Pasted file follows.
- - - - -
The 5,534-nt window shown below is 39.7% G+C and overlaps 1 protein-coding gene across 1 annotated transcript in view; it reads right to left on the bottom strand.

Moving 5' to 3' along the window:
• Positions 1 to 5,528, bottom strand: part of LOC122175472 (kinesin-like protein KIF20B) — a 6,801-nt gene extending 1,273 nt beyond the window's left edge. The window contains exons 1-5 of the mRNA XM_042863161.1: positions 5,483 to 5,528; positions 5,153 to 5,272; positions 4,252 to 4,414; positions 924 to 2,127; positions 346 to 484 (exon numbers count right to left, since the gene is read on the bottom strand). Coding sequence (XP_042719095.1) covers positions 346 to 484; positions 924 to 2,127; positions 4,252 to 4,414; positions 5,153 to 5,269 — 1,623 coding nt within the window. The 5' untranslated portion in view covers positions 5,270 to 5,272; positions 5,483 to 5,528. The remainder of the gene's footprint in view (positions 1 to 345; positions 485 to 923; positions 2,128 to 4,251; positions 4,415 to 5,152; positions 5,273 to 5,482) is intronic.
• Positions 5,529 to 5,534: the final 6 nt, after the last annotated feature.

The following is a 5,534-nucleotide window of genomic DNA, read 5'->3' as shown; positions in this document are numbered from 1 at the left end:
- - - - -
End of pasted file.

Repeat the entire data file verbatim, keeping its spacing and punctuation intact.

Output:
The 5,534-nt window shown below is 39.7% G+C and overlaps 1 protein-coding gene across 1 annotated transcript in view; it reads right to left on the bottom strand.

Moving 5' to 3' along the window:
• Positions 1 to 5,528, bottom strand: part of LOC122175472 (kinesin-like protein KIF20B) — a 6,801-nt gene extending 1,273 nt beyond the window's left edge. The window contains exons 1-5 of the mRNA XM_042863161.1: positions 5,483 to 5,528; positions 5,153 to 5,272; positions 4,252 to 4,414; positions 924 to 2,127; positions 346 to 484 (exon numbers count right to left, since the gene is read on the bottom strand). Coding sequence (XP_042719095.1) covers positions 346 to 484; positions 924 to 2,127; positions 4,252 to 4,414; positions 5,153 to 5,269 — 1,623 coding nt within the window. The 5' untranslated portion in view covers positions 5,270 to 5,272; positions 5,483 to 5,528. The remainder of the gene's footprint in view (positions 1 to 345; positions 485 to 923; positions 2,128 to 4,251; positions 4,415 to 5,152; positions 5,273 to 5,482) is intronic.
• Positions 5,529 to 5,534: the final 6 nt, after the last annotated feature.

The following is a 5,534-nucleotide window of genomic DNA, read 5'->3' as shown; positions in this document are numbered from 1 at the left end: